Interview: Writer/Directors Veronika Franz and Severin Fiala Talk GOODNIGHT MOMMY



SHOCK talks to the makers of the most disturbing film of 2015, GOODNIGHT MOMMY.

GOODNIGHT MOMMY, the new horror film from Austrian writing/directing duo Veronika Franz and Severin Fiala, will be out on Blu-ray and DVD on December 1, 2015 from Anchor Bay Entertainment and RADiUS. It’s not just your usual, run-of-the-mill really good scary terrifying-as-fuck horror film, oh no. GOODNIGHT MOMMY is Austria’s official 2016 Oscar entry for Best Foreign Language Film. It’s a heady mix of European slow burn and classy European shocking violence that we just don’t seem to get from American horror films.

GOODNIGHT MOMMY has a twist that some American reviewers have called “embarrassingly predictable,” but I actually think it makes you [me] want to do something drastic, like stab your[my]self with some kind of non-lethal kitchen utensil, not necessarily in a bad way. We were lucky enough to interview Severin Fiala and Veronika Franz about GOODNIGHT MOMMY just in time for the official US release. I was invited over to their exclusive dinner party to which only the very best horror journalists were allowed and also celebrities, because I live an exciting and exclusive LA lifestyle of which you can only dream. There, we discussed, among other things that cool people talk about, their film. It went a little something like this:

SHOCK: As an American, watching GOODNIGHT MOMMY is reminiscent of other European films, like Alexandre Aja’s HAUTE TENSION and Michael Haneke’s FUNNY GAMES. It is atmospheric, with a slow build up to horrific violence. Can you talk a bit about this style of filmmaking as opposed to the tendency towards cheap scares and clichés in American horror films?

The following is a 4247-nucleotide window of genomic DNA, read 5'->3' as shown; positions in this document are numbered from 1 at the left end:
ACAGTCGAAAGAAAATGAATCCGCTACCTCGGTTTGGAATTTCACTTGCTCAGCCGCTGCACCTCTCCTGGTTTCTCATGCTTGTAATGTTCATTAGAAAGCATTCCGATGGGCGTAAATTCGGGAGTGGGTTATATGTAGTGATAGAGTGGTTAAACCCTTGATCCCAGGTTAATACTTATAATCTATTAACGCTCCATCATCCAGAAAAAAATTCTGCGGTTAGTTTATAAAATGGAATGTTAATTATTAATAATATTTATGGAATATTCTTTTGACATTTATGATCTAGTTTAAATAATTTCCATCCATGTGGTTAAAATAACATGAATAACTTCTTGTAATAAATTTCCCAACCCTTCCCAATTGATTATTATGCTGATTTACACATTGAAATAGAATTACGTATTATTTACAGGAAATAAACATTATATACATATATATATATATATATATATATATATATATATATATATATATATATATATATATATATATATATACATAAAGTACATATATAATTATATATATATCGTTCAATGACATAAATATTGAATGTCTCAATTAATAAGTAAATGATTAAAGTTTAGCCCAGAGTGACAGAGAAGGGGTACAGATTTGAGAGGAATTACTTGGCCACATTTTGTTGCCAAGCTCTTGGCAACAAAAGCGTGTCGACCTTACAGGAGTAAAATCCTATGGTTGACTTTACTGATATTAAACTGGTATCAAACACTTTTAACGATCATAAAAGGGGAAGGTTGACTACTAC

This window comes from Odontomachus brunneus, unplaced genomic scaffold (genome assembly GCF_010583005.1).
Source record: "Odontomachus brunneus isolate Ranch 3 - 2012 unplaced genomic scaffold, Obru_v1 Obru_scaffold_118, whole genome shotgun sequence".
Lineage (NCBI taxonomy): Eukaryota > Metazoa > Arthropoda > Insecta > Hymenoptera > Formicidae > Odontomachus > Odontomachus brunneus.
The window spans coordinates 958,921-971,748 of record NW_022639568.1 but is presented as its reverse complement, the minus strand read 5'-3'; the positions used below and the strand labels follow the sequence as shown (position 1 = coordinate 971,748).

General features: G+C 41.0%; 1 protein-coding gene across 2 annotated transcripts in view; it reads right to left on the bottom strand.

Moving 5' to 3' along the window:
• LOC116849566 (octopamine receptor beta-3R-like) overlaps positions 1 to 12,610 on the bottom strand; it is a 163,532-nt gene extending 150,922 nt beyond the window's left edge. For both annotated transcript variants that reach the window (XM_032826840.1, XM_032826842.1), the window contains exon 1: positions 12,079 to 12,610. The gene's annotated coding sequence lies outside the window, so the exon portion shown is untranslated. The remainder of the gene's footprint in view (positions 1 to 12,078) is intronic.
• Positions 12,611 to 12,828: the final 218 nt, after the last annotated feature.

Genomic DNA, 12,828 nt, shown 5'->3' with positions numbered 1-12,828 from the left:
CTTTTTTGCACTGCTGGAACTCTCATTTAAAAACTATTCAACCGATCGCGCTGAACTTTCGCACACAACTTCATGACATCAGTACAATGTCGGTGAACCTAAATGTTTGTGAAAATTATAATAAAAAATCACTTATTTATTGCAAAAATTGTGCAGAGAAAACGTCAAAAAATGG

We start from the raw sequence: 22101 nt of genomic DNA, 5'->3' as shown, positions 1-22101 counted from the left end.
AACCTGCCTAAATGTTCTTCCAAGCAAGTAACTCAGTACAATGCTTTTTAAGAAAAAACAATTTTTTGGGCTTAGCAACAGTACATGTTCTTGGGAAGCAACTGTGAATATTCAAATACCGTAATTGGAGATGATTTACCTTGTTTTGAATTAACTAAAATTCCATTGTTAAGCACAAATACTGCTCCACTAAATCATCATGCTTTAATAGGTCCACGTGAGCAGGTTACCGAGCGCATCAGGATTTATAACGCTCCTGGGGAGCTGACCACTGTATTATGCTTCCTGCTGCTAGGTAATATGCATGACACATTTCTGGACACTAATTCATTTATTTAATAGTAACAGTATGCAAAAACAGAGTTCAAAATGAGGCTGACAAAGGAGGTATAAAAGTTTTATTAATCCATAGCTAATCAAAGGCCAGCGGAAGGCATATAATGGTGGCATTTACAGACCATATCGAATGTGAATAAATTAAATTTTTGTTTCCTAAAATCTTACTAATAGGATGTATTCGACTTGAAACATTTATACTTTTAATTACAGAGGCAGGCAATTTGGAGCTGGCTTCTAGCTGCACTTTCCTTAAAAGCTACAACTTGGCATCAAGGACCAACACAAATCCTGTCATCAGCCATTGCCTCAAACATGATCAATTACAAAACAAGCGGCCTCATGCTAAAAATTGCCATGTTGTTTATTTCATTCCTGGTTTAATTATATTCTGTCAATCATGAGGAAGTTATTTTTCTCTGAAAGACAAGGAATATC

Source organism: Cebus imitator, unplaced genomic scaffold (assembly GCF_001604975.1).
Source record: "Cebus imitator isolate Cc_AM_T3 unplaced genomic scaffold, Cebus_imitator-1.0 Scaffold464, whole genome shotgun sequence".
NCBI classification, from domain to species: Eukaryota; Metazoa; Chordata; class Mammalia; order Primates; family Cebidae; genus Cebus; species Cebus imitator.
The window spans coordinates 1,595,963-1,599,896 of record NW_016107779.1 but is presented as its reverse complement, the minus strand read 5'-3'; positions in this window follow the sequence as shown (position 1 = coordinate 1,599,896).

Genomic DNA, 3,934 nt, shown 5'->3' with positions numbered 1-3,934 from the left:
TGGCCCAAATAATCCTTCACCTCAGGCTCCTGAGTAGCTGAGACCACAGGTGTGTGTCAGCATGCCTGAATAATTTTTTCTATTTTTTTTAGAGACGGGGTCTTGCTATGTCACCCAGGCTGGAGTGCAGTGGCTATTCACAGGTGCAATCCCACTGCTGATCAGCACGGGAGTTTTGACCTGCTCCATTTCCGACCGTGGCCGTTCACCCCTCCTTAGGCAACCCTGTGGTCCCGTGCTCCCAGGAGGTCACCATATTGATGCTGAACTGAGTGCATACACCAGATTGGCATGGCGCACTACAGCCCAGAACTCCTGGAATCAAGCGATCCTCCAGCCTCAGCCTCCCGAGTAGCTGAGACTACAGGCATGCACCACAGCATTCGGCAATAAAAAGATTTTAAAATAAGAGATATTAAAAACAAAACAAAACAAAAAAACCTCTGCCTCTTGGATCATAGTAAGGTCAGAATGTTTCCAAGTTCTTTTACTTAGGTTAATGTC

SEVERIN: The Haneke comparison – we are very proud to be compared to him because the filmmaking quality is very accurate and precise in what he does and what he wants to do, and very good, so we really love to be compared to that. I think horror films, no matter if they are European or form the US, and maybe there are not so many from the US nowadays, but we feel that good horror films can tackle and have to tackle existential themes and topics. Horror films can make you watch things that you normally would look away from, like death, and loss, and grief, and very dark stuff. But they make you watch it, and that’s what great horror films can achieve. I think there are not so many from the US nowadays, but I think that has to do with the financing. People are too afraid to give money for films they are not so sure of, if they will be a success or not. It’s not so much about the film but it is about financial security. In Austria, films are state-funded, so once you get the money you are basically free to shoot it the way you want, even if it is risky or dark. So that’s why it’s a little easier in Europe these days.